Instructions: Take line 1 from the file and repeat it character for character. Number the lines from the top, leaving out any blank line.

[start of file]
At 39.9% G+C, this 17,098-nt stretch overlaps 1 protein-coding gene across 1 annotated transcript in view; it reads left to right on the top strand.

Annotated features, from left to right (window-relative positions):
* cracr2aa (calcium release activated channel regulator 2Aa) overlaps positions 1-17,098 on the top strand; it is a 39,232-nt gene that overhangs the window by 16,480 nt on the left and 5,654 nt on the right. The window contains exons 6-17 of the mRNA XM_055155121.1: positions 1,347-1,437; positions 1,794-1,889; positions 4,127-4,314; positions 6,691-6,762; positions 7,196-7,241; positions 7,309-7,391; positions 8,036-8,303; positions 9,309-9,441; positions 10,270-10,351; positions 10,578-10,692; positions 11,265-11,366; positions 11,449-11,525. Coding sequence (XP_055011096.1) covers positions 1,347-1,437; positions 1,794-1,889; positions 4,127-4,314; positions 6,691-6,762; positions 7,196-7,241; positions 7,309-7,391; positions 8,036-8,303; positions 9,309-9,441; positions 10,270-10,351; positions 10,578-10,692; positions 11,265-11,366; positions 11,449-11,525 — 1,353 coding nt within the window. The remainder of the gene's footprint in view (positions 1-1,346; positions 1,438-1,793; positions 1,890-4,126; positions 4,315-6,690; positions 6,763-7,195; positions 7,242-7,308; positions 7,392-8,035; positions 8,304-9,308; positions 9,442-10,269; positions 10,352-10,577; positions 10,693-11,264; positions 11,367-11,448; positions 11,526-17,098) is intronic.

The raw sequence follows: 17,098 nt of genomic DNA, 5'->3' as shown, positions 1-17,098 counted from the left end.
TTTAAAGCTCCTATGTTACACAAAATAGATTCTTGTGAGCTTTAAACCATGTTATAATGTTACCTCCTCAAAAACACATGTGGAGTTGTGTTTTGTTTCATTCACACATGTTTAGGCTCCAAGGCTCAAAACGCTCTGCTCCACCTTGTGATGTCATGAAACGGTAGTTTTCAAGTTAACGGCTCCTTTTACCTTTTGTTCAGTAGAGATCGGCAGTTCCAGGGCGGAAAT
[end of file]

At 39.9% G+C, this 17,098-nt stretch overlaps 1 protein-coding gene across 1 annotated transcript in view; it reads left to right on the top strand.